Strange Case of Philippine Spy in US Gets Stranger
By Joseph Fitsanakis* | intelNews | 04.03.2009
A PHILIPPINE FORMER INTELLIGENCE OFFICER, who was arrested in New York for passing classified US documents to his Philippine contacts, has had his sentence reduced by a US court. Michael Ray Aquino was apprehended in 2005 and charged with collaborating with an FBI intelligence analyst who spied on the US. Aquino’s recent history is complicated. For several years, he worked for the (now defunct) Philippines National Police Intelligence Group (NPIG), where he quickly rose to the post of Deputy Director, under the Presidency of Joseph Estrada. In 2001, however, when Estrada was ousted from the Presidency amidst extensive corruption allegations, Aquino was one of several military and intelligence officials who were removed by the new government of Gloria Macapagal-Arroyo. Soon afterwards, Aquino was among several suspects charged with the politically motivated murder of Salvador “Bubby” Dacer, a well-known public relations manager who had helped oust Estrada. The ousted intelligence officer escaped justice by fleeing with his family to the US, in 2001.
ARRESTED BY US IMMIGRATION
Four years later, he was arrested by US immigration officials for illegally overstaying his immigration visa. The FBI became suspicious when one of its agents, intelligence analyst Leandro Aragoncillo, tried to intervene on behalf of Aquino. A Bureau investigation found that Aragoncillo, a former US Marine who was born in the Philippines, routinely supplied Aquino with classified US government documents on President Arroyo, with the intent of sharing them with Arroyo’s political opponents, including ousted President Estrada. Prosecutors alleged that Aragoncillo and Aquino stole the classified documents “as part of a plot to overthrow the government of President Arroyo”.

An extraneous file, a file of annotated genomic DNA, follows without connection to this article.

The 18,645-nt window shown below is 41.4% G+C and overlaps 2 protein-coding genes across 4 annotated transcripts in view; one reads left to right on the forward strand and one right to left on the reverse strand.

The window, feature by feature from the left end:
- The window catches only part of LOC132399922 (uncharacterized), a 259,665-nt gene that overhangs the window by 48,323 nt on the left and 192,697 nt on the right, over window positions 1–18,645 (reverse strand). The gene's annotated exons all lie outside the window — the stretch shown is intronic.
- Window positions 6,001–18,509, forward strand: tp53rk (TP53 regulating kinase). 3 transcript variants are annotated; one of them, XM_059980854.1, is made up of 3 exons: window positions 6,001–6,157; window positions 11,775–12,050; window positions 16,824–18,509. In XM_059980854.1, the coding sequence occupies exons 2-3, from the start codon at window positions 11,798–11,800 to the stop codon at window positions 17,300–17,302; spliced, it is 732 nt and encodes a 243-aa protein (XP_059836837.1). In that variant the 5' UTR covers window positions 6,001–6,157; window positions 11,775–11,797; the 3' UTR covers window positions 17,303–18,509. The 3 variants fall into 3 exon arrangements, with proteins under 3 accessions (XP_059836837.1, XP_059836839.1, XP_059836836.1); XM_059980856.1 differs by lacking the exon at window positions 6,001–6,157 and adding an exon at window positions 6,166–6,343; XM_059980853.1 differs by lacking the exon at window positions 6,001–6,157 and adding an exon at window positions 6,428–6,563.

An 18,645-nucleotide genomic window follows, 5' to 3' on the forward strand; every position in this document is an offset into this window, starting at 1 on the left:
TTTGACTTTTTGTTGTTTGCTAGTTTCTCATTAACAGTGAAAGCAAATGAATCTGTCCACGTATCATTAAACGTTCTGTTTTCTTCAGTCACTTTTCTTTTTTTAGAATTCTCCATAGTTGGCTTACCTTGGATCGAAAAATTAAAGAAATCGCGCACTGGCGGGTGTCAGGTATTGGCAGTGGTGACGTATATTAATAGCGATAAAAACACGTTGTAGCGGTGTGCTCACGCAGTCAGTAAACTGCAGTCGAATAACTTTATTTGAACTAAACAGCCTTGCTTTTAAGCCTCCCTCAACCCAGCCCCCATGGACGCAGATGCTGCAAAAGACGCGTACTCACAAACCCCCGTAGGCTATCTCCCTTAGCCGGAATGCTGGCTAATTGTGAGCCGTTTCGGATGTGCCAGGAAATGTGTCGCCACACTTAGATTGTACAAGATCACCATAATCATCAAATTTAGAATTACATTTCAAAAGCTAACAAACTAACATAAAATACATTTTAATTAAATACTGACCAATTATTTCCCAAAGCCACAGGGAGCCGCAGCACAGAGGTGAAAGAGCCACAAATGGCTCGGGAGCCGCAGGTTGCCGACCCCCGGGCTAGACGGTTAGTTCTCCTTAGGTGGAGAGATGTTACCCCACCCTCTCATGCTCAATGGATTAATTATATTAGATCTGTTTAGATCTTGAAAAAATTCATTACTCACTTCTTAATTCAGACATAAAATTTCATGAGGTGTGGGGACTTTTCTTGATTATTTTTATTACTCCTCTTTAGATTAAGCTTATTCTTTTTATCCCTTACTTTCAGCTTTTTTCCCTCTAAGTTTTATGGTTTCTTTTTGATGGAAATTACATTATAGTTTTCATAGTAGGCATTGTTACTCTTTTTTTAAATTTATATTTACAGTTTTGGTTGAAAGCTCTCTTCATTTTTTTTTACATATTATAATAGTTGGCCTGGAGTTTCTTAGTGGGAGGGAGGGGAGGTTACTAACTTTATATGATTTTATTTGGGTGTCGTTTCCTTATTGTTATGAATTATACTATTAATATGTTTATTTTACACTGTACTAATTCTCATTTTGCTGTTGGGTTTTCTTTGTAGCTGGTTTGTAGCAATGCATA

In the ensuing trial, Aragoncillo received a 10-year sentence for “acting as an agent of a foreign official without notification of the Attorney General” (i.e. espionage). Aquino, however, was more fortunate: he pleaded guilty to receiving classified government documents, and was sentenced to 76 months in prison, avoiding the much more serious charge of espionage.
Some insiders were surprised, however, when a US Federal appeals court ruled last February that the trial court that originally sentenced Aquino “misapplied sentencing guidelines”, and opined that the former Philippine intelligence official should be resentenced. Aquino’s resentencing was delivered on Tuesday, March 31, by US District Judge William Walls, who commended Aquino for “good behavior” while in prison, and ordered that his sentence be reduced to 46 months -which Aquino has already served.
It appears that the court was eager to have Aquino extradited to the Philippines, where he is due to face homicide charges for the murder of Salvador Dacer. This is despite the fact that two other suspects in the murder case, also former NPIG officers, are held in US prisons. Both of them say that Aquino organized and supervised Dacer’s slaying. Aquino says he does not want to be extradited to the Philippines, where he will face “political prosecution”, and has offered to face his accusers in a US court. But the US government has submitted a court filing expressly rejecting such a possibility, and arguing that “Aquino will have every opportunity to make such defenses, but in a court of law in the Philippines, not here”.